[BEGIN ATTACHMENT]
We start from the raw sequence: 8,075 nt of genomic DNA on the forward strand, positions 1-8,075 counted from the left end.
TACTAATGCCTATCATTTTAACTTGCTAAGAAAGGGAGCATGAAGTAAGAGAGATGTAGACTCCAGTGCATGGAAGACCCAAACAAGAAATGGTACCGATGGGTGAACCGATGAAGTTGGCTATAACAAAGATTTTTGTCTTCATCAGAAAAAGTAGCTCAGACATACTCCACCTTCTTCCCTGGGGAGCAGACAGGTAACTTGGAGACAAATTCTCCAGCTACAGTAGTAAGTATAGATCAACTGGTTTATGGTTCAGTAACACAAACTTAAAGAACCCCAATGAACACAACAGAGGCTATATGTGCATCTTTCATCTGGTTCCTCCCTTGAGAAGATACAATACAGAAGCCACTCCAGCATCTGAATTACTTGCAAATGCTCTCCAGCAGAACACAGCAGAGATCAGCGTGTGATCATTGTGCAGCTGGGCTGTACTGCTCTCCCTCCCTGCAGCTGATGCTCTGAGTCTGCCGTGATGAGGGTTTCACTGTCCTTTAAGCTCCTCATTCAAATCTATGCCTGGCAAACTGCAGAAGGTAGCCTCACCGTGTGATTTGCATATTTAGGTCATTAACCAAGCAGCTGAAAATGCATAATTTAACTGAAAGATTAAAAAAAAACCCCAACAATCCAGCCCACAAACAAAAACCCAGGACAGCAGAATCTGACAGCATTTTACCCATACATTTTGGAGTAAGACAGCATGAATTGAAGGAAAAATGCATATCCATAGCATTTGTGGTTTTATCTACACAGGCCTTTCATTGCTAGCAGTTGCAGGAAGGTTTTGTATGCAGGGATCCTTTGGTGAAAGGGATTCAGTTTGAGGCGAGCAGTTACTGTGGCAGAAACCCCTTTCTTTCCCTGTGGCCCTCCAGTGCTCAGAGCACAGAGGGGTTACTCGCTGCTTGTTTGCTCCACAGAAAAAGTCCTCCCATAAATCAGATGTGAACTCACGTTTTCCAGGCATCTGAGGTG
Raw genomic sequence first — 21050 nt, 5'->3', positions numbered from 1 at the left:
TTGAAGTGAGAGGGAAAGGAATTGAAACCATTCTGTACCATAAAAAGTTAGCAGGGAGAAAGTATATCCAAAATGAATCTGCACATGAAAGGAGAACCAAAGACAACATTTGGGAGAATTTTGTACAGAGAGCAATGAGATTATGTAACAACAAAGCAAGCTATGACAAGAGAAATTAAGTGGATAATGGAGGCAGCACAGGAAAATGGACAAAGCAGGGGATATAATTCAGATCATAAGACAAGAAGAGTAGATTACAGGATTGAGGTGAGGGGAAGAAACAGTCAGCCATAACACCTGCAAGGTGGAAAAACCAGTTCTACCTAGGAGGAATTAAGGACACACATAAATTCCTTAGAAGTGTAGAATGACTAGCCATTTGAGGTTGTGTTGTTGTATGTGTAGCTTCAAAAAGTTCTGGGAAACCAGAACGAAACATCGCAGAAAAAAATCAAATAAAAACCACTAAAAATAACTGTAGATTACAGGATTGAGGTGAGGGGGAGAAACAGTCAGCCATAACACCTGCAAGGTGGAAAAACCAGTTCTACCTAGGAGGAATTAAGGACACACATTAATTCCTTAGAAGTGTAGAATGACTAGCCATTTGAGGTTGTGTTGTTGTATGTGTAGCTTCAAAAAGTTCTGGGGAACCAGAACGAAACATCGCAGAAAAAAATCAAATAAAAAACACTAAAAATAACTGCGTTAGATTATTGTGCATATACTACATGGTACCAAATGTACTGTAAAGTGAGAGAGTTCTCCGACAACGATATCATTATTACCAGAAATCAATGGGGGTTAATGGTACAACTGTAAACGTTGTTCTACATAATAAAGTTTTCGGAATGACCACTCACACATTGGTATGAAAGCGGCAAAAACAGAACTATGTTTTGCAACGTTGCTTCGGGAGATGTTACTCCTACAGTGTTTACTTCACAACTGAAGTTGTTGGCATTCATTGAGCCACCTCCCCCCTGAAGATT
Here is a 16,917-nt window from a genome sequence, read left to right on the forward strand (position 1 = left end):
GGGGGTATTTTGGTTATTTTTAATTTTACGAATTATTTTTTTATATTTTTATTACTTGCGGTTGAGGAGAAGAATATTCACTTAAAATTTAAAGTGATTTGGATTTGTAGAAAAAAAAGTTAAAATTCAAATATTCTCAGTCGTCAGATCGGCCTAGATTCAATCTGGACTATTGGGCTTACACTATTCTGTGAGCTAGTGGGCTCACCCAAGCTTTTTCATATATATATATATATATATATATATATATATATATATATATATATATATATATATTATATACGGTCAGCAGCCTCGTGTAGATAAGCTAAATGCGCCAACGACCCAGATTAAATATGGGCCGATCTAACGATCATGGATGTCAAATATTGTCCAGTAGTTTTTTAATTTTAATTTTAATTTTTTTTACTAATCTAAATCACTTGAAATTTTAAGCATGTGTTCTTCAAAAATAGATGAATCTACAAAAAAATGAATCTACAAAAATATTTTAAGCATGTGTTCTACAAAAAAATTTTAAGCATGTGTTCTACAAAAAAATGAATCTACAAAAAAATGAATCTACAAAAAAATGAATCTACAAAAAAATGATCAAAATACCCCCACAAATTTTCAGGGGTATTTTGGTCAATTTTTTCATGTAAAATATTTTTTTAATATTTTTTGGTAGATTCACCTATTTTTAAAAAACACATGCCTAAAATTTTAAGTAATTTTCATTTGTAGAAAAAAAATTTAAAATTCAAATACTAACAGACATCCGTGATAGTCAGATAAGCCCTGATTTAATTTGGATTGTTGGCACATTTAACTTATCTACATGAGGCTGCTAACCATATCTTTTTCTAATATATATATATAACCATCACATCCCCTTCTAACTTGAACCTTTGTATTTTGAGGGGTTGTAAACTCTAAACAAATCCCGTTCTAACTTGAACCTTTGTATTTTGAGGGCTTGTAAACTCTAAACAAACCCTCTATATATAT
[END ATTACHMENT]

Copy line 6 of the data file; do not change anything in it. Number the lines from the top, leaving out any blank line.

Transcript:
GGGGGTATTTTGGTTATTTTTAATTTTACGAATTATTTTTTTATATTTTTATTACTTGCGGTTGAGGAGAAGAATATTCACTTAAAATTTAAAGTGATTTGGATTTGTAGAAAAAAAAGTTAAAATTCAAATATTCTCAGTCGTCAGATCGGCCTAGATTCAATCTGGACTATTGGGCTTACACTATTCTGTGAGCTAGTGGGCTCACCCAAGCTTTTTCATATATATATATATATATATATATATATATATATATATATATATATATATATATATTATATACGGTCAGCAGCCTCGTGTAGATAAGCTAAATGCGCCAACGACCCAGATTAAATATGGGCCGATCTAACGATCATGGATGTCAAATATTGTCCAGTAGTTTTTTAATTTTAATTTTAATTTTTTTTACTAATCTAAATCACTTGAAATTTTAAGCATGTGTTCTTCAAAAATAGATGAATCTACAAAAAAATGAATCTACAAAAATATTTTAAGCATGTGTTCTACAAAAAAATTTTAAGCATGTGTTCTACAAAAAAATGAATCTACAAAAAAATGAATCTACAAAAAAATGAATCTACAAAAAAATGATCAAAATACCCCCACAAATTTTCAGGGGTATTTTGGTCAATTTTTTCATGTAAAATATTTTTTTAATATTTTTTGGTAGATTCACCTATTTTTAAAAAACACATGCCTAAAATTTTAAGTAATTTTCATTTGTAGAAAAAAAATTTAAAATTCAAATACTAACAGACATCCGTGATAGTCAGATAAGCCCTGATTTAATTTGGATTGTTGGCACATTTAACTTATCTACATGAGGCTGCTAACCATATCTTTTTCTAATATATATATATAACCATCACATCCCCTTCTAACTTGAACCTTTGTATTTTGAGGGGTTGTAAACTCTAAACAAATCCCGTTCTAACTTGAACCTTTGTATTTTGAGGGCTTGTAAACTCTAAACAAACCCTCTATATATAT